Perhaps bad wording on my part, as 'intrinsic value' has such a broad range of interpretation.  

I'll say 'utilitarian value.'  Even if gold's market value crashes to 0, it still won't be completely useless, as it can still be utilized in industrial/economic/decorative situations.

Now what usefulness would bitcoin present if its market value goes to nil?

But that is not the argument you brought forth. Your original proposition is that money must be backed by something when in fact money is valued only for its characteristics and properties as store-of-value, currency and unit of account.

Gold's "industrial" value is irrelevant to this discussion.

"I believe this will be the ultimate fate of Bitcoin, to be the "high-powered money" that serves as a reserve currency for banks that issue their own digital cash." Hal Finney, Dec. 2010
flipstyle
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January 29, 2015, 07:27:40 AM
 #20768

weaker currencies --> perceived stronger currencies (U.S. Dollar) --> bitcoin

I don't see metals as useful a currency as bitcoin but they will, of course, appreciate against a collapsing dollar - just not as much as bitcoin in my opinion. Bitcoin could be the safety valve that preserves some semblance of a global economy and a somewhat civilized society since it will allow the continued trade across distance (metals not so much).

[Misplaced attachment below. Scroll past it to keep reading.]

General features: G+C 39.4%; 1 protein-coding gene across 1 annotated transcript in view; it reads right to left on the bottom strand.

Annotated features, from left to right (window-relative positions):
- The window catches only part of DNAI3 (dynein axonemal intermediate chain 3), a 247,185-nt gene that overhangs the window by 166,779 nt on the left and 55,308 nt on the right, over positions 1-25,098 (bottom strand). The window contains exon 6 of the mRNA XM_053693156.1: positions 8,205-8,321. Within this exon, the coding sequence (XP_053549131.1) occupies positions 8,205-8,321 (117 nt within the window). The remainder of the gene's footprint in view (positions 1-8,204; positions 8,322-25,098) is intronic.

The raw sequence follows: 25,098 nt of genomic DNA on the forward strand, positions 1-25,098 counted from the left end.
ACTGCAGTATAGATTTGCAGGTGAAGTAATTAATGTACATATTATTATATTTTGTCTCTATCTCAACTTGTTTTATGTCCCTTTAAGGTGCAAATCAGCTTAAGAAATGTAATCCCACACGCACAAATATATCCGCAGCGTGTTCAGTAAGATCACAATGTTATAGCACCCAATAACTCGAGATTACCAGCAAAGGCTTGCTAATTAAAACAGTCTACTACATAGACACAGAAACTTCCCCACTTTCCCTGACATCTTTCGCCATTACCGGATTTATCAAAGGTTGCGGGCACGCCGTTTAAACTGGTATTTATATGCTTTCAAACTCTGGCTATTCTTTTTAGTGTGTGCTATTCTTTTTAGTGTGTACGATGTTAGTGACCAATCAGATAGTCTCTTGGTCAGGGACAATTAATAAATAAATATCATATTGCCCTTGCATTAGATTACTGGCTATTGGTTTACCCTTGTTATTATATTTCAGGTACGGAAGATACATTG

You're complicating what should be a simple issue.  Resources are exchanged to benefit both transacting parties.  You're assuming people find Bitcoin valuable as opposed to food, shelter, visa cards, beanie babies, whatever.  Metals are more useful than Bitcoins in some circumstances.  Not so in others.  Same applies to credit cards, and so on.

Under what realistic circumstances would Bitcoin "preserve some semblance of a global economy"?

Bitcoin will likely be the final (or only) medium of exchange left that will enable people to trade for the food, shelter, etc. It will enable the global trade across distance to continue because it will be the only trusted currency that is not subject to the risk of being "backed" by the "full faith and credit" of bankrupt governments. It will allow the market economy to continue while preventing the total collapse into a barter economy. In short, it will save many from a lot of pain and suffering.



And what exactly is bitcoin 'backed' by? Coins and fiat are backed by physical governments and militia.    People can protest and throw rocks at politicians when shtf. You can't throw rocks online at miners maintaining the blockchains, or rogue exchange owners known only by internet screennames.